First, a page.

The Senate trial for now twice-impeached former President Donald Trump is set to begin this week, with little doubt over the outcome. A procedural vote in the Senate on the constitutionality of “removing from office” someone who is not in office revealed that nowhere near enough Republicans were willing to join their Democrat counterparts in voting to convict.
Supreme Court Chief Justice John Roberts, who is required by the Constitution to preside, has by refusing to participate made it clear that he does not consider the upcoming action in the Senate to be a legitimate impeachment trial.
So if it is not a legitimate trial, what is it, then? Judging from the House impeachment resolution, it looks more like a banana republic “show trial” than a careful case detailing Trump’s “high crimes and misdemeanors.”
Trump was impeached by the Democrat-controlled U.S. House for “incitement of insurrection” over the Jan. 6 melee at the U.S. Capitol. Telling his supporters they must fight or they’re “not going to have a country anymore” was cited in the impeachment resolution as evidence that Trump “gravely endangered the security of the United States and its institutions of Government” and has “demonstrated that he will remain a threat to national security, democracy, and the Constitution if allowed to remain in office.”
Trump also told them to march to the Capitol “peacefully and patriotically” to encourage Congress to consider his claims of election fraud, but Democrats in the House say that he didn’t really mean it.
Why the snap impeachment? Why not, as constitutional law professor Jonathan Turley has written, hold hearings and call witnesses to explore whether the former president actually had insurrection on his mind? Did he call off or delay the National Guard troops from protecting the Capitol, for example?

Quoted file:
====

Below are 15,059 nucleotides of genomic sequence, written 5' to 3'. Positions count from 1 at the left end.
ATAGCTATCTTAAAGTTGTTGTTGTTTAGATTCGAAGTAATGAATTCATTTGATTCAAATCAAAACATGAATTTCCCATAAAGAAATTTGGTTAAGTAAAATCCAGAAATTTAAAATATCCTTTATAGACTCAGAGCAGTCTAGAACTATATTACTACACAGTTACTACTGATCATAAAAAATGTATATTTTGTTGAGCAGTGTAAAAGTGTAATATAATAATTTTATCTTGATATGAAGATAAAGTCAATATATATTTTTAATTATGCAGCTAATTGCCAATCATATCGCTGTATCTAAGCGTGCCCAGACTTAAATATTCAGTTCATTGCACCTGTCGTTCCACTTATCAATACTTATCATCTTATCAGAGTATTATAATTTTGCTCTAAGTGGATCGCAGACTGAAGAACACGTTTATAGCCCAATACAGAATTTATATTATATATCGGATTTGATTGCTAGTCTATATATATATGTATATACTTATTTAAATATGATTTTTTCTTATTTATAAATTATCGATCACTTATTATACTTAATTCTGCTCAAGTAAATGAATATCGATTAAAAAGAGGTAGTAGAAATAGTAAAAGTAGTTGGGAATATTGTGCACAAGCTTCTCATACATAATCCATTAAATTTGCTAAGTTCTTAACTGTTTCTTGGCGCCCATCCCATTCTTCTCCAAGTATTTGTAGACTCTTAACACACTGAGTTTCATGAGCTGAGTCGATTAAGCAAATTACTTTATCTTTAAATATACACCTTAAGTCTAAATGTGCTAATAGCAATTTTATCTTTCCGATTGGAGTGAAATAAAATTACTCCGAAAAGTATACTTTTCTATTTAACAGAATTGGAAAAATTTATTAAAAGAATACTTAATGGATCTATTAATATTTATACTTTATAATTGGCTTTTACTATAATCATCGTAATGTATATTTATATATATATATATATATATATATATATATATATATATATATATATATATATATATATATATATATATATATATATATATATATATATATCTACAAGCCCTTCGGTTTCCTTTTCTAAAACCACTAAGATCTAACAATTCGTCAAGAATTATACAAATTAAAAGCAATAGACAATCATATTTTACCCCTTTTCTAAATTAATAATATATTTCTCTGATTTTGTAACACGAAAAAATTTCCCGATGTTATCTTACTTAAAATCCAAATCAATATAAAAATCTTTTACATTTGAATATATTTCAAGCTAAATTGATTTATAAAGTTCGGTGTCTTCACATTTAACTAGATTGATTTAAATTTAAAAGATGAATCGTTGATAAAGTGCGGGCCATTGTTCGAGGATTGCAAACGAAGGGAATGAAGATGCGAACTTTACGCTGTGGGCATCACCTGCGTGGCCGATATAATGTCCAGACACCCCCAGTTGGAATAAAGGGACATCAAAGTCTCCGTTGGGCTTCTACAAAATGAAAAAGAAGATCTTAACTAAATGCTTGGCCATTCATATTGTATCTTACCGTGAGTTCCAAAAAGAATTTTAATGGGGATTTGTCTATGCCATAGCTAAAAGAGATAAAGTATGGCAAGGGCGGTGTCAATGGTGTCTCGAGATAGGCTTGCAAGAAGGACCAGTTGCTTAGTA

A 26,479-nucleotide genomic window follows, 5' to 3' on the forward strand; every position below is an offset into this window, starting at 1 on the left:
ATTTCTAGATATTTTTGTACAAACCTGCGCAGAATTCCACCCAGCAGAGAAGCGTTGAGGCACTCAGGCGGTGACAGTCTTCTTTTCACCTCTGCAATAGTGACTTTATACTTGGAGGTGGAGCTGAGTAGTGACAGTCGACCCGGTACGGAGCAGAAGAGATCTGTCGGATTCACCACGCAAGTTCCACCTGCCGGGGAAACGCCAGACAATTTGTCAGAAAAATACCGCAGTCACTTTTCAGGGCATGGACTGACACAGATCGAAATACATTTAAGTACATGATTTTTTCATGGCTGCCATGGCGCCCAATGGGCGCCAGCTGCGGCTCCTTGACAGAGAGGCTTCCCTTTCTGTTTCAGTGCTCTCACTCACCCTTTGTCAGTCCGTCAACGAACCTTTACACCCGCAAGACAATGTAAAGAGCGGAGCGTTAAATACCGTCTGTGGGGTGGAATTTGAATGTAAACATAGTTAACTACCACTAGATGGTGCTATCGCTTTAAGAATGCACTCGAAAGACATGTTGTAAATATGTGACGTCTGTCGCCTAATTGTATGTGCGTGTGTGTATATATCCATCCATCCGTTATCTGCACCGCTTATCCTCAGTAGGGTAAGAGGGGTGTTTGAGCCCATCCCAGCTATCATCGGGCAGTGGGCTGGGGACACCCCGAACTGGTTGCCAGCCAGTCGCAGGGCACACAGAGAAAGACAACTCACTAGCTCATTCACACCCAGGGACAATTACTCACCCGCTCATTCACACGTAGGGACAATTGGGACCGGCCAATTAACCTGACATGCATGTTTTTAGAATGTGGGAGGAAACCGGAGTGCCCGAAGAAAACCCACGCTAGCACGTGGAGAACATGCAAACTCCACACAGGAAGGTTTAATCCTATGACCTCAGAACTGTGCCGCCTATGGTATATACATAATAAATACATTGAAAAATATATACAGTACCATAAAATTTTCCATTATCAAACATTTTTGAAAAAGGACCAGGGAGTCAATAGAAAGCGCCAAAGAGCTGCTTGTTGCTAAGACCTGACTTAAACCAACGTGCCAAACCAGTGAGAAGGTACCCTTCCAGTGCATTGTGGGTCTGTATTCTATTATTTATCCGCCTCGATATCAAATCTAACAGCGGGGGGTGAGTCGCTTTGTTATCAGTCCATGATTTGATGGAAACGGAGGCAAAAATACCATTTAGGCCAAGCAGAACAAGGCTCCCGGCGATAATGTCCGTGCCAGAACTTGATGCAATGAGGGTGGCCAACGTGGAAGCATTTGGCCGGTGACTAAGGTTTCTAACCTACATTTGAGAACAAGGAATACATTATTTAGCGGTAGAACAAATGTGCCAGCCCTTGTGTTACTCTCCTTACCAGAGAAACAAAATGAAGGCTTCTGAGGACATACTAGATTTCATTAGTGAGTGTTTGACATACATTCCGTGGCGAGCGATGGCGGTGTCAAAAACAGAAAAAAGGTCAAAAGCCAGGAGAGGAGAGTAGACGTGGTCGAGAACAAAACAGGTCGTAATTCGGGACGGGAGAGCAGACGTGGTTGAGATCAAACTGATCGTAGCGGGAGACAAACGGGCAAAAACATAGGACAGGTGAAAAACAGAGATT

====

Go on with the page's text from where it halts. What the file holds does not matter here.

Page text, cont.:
Or was he simply using heated political rhetoric that his accusers in Congress have also used plenty of times?
Weeks of hearings in the House with dozens of witnesses could have helped make the case for the Senate that Trump was guilty of inciting insurrection. Such hearings could have turned the tide against Trump in the Senate, where he is certainly not universally supported within his own party.
But the House had no interest in such hearings. They wanted a snap impeachment. They wanted no witnesses. They wanted to benefit from the universal mainstream media narrative that the mob who entered the Capitol building was not just unruly Americans angry over what they believed was a rigged election, but was actually trying to overthrow the government to keep Trump in power.
The House Democrats knew that the “insurrection” narrative would not stand the test of time – anyone familiar with “color revolutions” or coups overseas would easily recognize that this was not one. So they rushed through the impeachment not because they wanted to remove him from an office he no longer occupied, but because they wanted to bar him from ever running for office again.
It does raise the question: what are they afraid of? They called their impeachment a victory for democracy, but isn’t preventing Trump from running again a subversion of democracy?
Trump would do well to ignore the Senate proceedings. There is no reason to participate in a show trial. The media has reported that he intends to focus on the “stolen” election in his defense before the Senate. That would be counterproductive. The right question to ask is, “what if they held a show trial and nobody came?"
Ron Paul served as a Texas U.S. representative for more than two decades, also running for the presidency as the Libertarian nominee in 1988 and a Republican candidate in 2008 and 2012.
Editor's Note: This piece originally appeared on the Ron Paul Institute for Peace and Prosperity.